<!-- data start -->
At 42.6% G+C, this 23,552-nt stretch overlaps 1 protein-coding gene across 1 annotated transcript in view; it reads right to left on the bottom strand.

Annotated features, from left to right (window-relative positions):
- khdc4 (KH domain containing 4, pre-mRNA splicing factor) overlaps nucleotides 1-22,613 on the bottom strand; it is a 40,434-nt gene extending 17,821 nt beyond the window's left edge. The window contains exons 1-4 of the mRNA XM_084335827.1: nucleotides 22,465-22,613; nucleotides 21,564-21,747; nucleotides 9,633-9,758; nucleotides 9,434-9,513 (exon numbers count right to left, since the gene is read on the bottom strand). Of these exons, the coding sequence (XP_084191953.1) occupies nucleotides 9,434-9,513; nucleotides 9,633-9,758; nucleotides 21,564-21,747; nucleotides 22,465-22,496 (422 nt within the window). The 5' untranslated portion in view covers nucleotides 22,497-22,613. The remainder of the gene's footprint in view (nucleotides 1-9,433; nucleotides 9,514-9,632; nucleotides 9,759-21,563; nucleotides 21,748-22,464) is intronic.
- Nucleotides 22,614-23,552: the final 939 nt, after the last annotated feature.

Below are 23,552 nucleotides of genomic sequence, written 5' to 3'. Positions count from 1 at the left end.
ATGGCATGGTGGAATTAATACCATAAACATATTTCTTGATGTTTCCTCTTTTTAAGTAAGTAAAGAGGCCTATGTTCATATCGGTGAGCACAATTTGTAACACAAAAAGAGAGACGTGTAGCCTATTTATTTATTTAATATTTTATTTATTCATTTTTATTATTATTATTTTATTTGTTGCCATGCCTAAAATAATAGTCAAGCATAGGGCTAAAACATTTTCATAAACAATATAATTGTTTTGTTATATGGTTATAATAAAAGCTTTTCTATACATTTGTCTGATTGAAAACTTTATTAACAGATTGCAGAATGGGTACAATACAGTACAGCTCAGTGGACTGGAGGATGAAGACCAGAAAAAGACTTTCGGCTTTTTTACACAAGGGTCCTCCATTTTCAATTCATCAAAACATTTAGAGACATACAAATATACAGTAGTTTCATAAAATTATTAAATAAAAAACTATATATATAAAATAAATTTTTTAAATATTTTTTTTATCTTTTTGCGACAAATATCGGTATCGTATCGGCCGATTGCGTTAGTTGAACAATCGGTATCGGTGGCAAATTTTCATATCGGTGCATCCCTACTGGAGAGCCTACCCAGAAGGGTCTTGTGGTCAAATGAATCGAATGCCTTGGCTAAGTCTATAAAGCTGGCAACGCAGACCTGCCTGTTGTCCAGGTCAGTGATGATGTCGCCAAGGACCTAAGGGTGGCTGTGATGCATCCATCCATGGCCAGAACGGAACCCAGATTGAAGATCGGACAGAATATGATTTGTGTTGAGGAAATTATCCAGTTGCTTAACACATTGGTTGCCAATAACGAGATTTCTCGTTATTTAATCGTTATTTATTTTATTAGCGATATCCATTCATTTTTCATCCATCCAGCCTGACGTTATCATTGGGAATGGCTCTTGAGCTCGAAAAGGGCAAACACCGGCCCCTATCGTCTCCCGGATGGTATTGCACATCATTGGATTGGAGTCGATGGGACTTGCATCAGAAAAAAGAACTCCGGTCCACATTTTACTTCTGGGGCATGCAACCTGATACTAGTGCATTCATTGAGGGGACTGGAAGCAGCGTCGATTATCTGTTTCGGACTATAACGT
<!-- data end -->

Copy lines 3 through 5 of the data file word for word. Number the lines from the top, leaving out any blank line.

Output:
- khdc4 (KH domain containing 4, pre-mRNA splicing factor) overlaps nucleotides 1-22,613 on the bottom strand; it is a 40,434-nt gene extending 17,821 nt beyond the window's left edge. The window contains exons 1-4 of the mRNA XM_084335827.1: nucleotides 22,465-22,613; nucleotides 21,564-21,747; nucleotides 9,633-9,758; nucleotides 9,434-9,513 (exon numbers count right to left, since the gene is read on the bottom strand). Of these exons, the coding sequence (XP_084191953.1) occupies nucleotides 9,434-9,513; nucleotides 9,633-9,758; nucleotides 21,564-21,747; nucleotides 22,465-22,496 (422 nt within the window). The 5' untranslated portion in view covers nucleotides 22,497-22,613. The remainder of the gene's footprint in view (nucleotides 1-9,433; nucleotides 9,514-9,632; nucleotides 9,759-21,563; nucleotides 21,748-22,464) is intronic.
- Nucleotides 22,614-23,552: the final 939 nt, after the last annotated feature.

Below are 23,552 nucleotides of genomic sequence, written 5' to 3'. Positions count from 1 at the left end.